Respect does not equal acceptance. Othello is a prime example of a character revelling in admiration from his society, however still held captive by the constraints of his colour. He is a black man in a white Venetian society. Othello is both an insider and outsider. He is a man from North Africa who has climbed his way to the top of the Venetian Military, guard to a powerful Italian city-state, commanding respect from the Duke and the Senate. However, being a black Moor and foreigner in Venice also subjects Othello to overt racism, which is first introduced by Iago, his ensign, in the beginning scenes of the play. Shakespeare reveals this idea of the insider/outsider character through Othello’s nobility of character, his racial disparity and fierce jealousy that may well be his fatal flaw.
The context of Othello in its entirety is based on a story of outsider turned insider. King James the first was a foreign man, of The Stuarts, who was set to take the British throne, succeeding the death of Queen Elizabeth the first. Preceding his arrival, there had been much uncertainty filling the streets of England about this foreign man who was set to lead the empire. People, in human nature, were resistant to change, specifically the conversion to a different royal leader, and there was substantial questioning as to his integrity as a King of the British Empire, having come from Scotland. However, on the 24th of March 1603 James became King of Britain and his arrival was met with great approval, his subjects flocked to him, relived that his succession has caused neither unrest nor invasion. Othello, The Moor, is a symbol for King James; an outsider at first, from a distant land with which the nations people were unfamiliar, each character is met with uncertainty and assumptions, yet both succeed in being accepted into society, King James into the society of England and Othello into the Venetian Army. Shakespeare characterized Othello around this 17th century king to highlight the fact he was an outsider, yet creates calmness and shows his courage, intelligence and skill, and becomes an insider all too soon. Like King James, it was Othello’s ethnicity that provided a barrier between inner circles of Venice and the nobility of each that allowed them acceptance.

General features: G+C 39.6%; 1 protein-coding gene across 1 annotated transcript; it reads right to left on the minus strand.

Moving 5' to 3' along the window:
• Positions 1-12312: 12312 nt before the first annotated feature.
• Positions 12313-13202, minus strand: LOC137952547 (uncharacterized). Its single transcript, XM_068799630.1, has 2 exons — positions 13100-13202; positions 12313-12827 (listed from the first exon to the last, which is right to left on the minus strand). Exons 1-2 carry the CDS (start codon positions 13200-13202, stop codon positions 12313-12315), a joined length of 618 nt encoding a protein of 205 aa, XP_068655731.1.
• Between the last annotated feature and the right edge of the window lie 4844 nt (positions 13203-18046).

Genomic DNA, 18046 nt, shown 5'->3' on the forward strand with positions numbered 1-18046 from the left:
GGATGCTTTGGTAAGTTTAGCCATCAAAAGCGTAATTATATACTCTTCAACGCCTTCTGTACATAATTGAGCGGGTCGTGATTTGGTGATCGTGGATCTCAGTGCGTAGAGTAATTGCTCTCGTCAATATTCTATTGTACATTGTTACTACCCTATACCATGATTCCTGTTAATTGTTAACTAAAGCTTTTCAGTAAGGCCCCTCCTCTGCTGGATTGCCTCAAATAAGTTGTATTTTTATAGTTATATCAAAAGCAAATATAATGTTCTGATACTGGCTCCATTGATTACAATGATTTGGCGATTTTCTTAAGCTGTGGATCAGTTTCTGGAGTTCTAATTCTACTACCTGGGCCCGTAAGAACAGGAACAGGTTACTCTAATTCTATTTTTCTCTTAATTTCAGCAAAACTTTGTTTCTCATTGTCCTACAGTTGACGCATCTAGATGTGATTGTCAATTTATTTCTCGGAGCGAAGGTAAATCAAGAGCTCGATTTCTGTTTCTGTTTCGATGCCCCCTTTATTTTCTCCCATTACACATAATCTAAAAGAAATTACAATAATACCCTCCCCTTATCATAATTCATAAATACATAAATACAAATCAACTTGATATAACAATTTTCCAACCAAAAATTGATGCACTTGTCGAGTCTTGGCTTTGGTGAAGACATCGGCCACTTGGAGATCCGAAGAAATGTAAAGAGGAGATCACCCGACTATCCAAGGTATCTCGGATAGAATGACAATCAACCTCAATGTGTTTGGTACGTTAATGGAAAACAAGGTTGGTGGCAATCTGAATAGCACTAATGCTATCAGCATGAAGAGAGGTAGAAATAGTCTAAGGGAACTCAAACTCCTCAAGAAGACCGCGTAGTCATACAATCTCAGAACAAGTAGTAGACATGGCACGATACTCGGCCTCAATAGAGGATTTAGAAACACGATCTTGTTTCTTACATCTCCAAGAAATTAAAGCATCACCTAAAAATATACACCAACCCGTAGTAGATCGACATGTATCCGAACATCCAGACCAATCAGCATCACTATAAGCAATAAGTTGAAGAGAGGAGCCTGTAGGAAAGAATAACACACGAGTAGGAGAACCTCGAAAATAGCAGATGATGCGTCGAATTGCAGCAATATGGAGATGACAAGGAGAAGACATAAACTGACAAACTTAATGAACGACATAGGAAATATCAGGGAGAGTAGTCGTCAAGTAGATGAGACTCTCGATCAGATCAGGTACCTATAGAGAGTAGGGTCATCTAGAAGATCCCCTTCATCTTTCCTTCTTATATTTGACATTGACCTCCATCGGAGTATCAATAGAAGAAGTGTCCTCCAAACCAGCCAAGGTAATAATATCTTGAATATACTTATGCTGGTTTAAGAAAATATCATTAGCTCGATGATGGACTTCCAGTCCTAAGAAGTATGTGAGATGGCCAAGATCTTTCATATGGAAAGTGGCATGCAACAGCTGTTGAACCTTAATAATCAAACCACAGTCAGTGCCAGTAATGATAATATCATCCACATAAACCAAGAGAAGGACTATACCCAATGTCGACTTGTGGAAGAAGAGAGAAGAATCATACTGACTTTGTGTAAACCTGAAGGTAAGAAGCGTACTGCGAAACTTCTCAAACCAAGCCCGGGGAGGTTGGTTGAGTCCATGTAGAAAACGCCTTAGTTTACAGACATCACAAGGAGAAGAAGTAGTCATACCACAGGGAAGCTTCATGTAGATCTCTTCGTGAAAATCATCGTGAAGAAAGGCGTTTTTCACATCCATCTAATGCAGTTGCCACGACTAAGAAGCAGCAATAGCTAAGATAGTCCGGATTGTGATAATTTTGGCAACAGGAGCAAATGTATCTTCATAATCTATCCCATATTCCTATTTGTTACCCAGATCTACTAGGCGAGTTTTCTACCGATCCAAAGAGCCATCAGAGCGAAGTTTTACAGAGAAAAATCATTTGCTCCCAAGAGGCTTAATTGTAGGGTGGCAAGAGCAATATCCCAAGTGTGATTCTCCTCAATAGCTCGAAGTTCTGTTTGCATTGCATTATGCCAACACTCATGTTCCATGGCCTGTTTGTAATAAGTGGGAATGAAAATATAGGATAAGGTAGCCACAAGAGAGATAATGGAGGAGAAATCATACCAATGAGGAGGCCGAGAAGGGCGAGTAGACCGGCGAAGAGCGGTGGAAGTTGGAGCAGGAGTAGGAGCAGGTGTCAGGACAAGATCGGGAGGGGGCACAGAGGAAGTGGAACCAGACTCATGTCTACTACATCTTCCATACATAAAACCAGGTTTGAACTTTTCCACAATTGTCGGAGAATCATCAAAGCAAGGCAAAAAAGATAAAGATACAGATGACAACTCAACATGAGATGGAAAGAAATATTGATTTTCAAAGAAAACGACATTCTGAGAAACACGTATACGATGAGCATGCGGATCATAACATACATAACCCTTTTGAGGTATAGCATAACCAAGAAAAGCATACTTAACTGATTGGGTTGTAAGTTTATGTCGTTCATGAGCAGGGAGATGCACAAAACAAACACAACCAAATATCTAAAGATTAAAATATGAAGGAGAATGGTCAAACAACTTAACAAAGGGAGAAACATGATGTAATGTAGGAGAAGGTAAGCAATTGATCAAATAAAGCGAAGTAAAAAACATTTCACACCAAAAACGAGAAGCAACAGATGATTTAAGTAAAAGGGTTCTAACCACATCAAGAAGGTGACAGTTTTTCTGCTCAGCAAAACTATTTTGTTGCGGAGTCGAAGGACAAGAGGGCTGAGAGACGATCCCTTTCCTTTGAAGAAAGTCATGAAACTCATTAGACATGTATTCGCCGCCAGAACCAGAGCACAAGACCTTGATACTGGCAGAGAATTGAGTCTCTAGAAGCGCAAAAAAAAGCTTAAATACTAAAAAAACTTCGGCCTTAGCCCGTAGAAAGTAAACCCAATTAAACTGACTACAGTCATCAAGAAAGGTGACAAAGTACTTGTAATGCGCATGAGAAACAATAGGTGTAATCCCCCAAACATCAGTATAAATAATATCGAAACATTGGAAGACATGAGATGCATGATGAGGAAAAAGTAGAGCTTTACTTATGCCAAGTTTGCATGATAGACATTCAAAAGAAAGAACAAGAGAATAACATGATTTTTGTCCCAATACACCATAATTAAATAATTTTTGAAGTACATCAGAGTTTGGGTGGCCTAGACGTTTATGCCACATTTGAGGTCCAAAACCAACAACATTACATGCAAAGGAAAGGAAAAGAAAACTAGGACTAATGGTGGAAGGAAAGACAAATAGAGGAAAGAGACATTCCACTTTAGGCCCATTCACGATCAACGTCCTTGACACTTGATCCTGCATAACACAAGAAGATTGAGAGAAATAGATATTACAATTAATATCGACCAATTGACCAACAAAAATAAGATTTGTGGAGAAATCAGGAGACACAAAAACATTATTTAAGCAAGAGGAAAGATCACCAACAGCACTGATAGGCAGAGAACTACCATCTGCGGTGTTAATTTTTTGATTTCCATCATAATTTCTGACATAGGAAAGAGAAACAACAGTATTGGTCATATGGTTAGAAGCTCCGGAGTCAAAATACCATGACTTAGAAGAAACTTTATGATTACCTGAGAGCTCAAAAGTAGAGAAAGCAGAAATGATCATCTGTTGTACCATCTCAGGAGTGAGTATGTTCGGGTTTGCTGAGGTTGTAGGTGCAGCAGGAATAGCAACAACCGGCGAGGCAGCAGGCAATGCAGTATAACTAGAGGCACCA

The initial obvious reference to Othello’s unacceptance into Venetian Society is introduced in Act 1, Scene 1 when Iago uses racist slurs and animalistic imagery when attempting to awaken Brabantio to alert him that his daughter, Desdemona, has eloped: ‘Even now, now, very now, an old black ram is tupping your white ewe’. In Iago’s reference to ‘old black ram’, the negative connotations are derived from the phrase itself, yet Shakespeare is also playing on Elizabethan notions that black men have an animal-like, hyper-sexuality. Shakespeare uses this device to emphasise the racist perceptions the society still had towards, when put abruptly, black coloured people, one of which is the fear of miscegenation that existed in the tight circles of Venice. These issues imply that Othello is very much still an outsider in Venetian society. However, a contrast is shown by Shakespeare in Act 1, Scene 3 when the Duke speaks to Othello: ‘Valiant Othello, we must straight employ you’. This reference to Othello as a brave and heroic soldier is repeated throughout the play and constructs a different view of him altogether. It is evident that the Duke and the Senate have a great respect for Othello that indicates these noblemen have accepted Othello into a group of some of the most upper-class citizens in Venice.
These racial tensions are again explored in the play a short time later when Brabantio is